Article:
The latest steroid-tainted twist in the Alex Rodriguez saga has only added to the perception that the Yankees — old, injury-prone and now strapped by a self-imposed salary cap — are headed down a dark alley toward a very uncertain future.

When presented with that scenario on Wednesday, general manager Brian Cashman said he doesn't see it happening.

"We'll find a way, we always do," he said. "We'll be active in free-agent signings, trades, and we have a strong farm system, one of the best in baseball. It will be business as usual — it's always been that way."

When asked if Hal Steinbrenner's edict to get the payroll under $189 million for 2014 might stand in the way of business as usual, Cashman simply said, "No."

The GM didn't elaborate but did seem to leave open the possibility that the $189 million ceiling, which would allow the Yankees to avoid severe luxury-tax penalties, isn't necessarily etched in stone.

"Is it absolute?" he asked. "It's the goal."

It's a goal that many baseball people say they will have to see to believe, especially now that Rodriguez's alleged involvement in the steroid operation uncovered this week makes his future as a Yankee murkier than ever.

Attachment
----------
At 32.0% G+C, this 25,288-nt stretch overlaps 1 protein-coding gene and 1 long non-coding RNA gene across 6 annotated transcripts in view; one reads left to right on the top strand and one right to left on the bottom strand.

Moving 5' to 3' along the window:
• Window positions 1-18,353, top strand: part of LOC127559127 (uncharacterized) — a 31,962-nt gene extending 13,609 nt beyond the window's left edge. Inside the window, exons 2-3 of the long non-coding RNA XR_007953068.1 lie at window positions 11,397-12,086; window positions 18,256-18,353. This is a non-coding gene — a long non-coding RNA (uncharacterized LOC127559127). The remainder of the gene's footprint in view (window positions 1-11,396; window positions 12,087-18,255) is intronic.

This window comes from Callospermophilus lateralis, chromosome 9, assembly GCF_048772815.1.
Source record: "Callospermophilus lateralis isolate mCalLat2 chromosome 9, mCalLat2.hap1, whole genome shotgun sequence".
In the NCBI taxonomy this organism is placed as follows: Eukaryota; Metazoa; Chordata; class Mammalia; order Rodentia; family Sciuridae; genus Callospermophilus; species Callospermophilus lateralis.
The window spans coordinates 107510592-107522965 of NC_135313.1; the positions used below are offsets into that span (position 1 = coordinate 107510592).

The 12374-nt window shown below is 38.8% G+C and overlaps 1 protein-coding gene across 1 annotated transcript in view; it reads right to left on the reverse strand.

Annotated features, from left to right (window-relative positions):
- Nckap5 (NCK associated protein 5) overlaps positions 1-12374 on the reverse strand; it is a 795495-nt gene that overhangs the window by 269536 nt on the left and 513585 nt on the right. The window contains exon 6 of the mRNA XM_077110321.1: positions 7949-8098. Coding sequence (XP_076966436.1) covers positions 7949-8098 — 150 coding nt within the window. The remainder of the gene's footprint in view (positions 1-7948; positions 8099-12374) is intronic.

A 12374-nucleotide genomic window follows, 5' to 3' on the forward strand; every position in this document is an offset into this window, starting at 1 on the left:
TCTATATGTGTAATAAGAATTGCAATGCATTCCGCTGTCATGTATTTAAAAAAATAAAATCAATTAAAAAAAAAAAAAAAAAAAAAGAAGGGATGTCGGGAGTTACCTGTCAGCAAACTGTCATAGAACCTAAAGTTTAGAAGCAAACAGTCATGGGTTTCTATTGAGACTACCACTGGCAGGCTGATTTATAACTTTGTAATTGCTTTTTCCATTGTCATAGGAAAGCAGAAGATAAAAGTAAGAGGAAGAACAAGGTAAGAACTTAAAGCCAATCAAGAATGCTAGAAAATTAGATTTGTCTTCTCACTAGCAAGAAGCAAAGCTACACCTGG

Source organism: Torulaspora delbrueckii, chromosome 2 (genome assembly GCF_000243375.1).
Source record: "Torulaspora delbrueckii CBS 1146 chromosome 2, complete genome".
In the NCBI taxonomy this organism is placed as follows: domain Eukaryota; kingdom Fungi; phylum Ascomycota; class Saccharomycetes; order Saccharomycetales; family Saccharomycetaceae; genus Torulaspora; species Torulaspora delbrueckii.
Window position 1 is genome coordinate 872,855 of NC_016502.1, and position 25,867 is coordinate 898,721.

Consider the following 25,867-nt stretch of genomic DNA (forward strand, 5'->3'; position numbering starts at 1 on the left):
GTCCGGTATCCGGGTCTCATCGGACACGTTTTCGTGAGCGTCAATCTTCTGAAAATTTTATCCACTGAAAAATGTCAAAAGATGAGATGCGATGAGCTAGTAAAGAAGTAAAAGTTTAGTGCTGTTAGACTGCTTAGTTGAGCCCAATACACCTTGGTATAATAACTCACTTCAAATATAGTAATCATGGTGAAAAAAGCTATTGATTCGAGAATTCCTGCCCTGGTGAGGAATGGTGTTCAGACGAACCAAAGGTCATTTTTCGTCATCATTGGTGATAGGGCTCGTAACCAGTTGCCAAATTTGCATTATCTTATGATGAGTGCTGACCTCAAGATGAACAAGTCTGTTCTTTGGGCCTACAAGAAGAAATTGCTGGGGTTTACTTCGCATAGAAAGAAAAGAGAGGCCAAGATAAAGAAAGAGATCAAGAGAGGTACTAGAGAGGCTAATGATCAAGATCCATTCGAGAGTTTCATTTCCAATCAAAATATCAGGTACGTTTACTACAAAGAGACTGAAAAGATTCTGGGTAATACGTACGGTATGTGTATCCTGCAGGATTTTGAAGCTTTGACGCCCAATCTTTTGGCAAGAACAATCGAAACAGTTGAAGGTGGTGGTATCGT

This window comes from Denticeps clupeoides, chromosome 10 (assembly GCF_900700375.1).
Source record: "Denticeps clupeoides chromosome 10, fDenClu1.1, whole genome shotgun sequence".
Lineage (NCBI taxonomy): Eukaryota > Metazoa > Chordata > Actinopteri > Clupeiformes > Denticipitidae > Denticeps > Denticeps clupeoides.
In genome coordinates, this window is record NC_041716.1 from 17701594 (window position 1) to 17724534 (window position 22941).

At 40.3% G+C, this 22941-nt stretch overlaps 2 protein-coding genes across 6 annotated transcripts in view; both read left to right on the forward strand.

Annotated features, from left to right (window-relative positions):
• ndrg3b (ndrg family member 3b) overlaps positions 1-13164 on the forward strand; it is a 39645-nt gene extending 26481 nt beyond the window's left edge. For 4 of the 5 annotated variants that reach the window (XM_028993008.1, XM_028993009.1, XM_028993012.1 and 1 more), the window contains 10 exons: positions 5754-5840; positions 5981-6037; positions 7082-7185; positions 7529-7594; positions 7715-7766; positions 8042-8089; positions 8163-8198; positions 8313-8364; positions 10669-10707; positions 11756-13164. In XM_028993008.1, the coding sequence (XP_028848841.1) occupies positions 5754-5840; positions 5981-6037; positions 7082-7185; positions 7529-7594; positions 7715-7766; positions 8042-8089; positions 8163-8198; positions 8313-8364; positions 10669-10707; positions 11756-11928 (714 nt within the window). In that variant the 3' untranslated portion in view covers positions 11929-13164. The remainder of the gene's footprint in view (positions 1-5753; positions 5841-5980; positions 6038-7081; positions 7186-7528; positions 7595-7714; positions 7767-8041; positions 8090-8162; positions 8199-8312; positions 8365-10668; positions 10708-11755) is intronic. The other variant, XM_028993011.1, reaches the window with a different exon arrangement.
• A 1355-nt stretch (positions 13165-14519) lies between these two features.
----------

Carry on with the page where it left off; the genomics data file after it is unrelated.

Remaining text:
"I could see them finding a way to make him go away," one rival executive said on Wednesday, "but I don't think they can make that contract go away."

That depends. According to an MLB official, even if the Yankees recoup insurance money, should A-Rod never return from his recent hip surgery, the contract would still count on the payroll.

Should they find a way to void the contract, however, they would be free of the A-Rod payroll burden. But many in baseball feel that unless the Yankees have specific language addressing performance-enhancing drug use in the contract, which was signed before his 2009 steroid admission, the club won't be able to void it.

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